Studies of the physiological role of specific neuronal phosphoproteins.
Greengard P., Browning MD.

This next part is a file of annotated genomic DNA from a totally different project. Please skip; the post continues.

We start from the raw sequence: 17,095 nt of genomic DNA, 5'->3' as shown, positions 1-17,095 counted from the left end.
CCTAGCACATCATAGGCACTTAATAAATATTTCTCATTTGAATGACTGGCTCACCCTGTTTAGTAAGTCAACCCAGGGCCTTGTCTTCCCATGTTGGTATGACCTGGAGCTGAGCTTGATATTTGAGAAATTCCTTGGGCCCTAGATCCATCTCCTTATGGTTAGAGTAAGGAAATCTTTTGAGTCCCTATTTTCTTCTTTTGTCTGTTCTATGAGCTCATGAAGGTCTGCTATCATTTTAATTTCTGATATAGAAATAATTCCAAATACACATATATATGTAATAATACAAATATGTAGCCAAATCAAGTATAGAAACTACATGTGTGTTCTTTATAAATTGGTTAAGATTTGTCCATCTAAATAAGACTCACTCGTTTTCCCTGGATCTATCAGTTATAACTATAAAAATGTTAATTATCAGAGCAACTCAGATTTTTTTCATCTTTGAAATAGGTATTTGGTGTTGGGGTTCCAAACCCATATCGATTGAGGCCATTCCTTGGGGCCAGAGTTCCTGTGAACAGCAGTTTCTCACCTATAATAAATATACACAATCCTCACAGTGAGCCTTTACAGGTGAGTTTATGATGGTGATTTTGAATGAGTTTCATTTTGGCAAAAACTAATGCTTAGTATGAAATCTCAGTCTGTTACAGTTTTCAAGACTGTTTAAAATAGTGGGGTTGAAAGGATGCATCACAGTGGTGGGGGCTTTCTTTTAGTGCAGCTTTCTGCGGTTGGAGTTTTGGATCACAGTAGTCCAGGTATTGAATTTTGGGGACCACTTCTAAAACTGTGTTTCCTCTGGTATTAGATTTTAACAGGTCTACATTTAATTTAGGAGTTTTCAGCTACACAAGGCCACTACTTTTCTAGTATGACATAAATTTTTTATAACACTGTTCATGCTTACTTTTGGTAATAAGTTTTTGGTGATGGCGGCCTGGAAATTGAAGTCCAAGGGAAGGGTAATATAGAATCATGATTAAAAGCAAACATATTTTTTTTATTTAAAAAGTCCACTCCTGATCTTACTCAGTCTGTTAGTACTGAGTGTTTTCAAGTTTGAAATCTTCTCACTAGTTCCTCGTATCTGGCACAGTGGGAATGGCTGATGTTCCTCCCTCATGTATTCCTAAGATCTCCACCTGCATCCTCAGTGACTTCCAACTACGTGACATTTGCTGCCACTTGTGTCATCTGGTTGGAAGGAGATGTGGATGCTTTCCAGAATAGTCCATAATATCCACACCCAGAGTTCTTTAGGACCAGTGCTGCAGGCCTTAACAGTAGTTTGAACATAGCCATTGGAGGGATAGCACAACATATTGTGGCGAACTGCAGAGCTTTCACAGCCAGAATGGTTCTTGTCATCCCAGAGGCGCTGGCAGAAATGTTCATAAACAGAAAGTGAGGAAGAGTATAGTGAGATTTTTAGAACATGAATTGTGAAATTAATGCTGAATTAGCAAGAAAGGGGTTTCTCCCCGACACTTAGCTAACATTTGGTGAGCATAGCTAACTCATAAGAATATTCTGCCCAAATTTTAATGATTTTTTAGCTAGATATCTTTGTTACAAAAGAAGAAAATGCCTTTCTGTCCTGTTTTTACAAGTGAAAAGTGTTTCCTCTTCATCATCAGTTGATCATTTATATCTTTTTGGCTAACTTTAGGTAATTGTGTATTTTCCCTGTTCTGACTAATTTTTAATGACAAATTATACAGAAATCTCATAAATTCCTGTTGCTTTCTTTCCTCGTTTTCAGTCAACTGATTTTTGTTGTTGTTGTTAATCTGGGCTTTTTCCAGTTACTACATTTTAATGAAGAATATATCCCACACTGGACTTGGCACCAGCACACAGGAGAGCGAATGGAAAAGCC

Studies in the last five years have provided conclusive evidence that protein phosphorylation is involved in the regulation of neuronal function. Direct evidence from microinjection experiments has shown that four distinct classes of protein kinases modulate physiological processes in neurons. In addition, a large number of substrates for these proteins have been identified in neurons. Three of these phosphoproteins have been discussed here: first, synapsin I, a substrate protein present in nerve terminals, the phosphorylation of which appears to regulate neurotransmitter release from those nerve terminals; second, the acetylcholine receptor, the phosphorylation of which regulates its rate of desensitization in the presence of acetylcholine; and, finally, DARPP-32, the phosphorylation of which converts it into a very potent phosphatase inhibitor that may be involved in the regulation by the neuromodulator dopamine of the effects of the neurotransmitter glutamate. These studies of specific phosphoproteins suggest that the identification and characterization of additional neuronal phosphoproteins should lead to the clarification of additional molecular mechanisms by which signal transduction is carried out in nerve cells.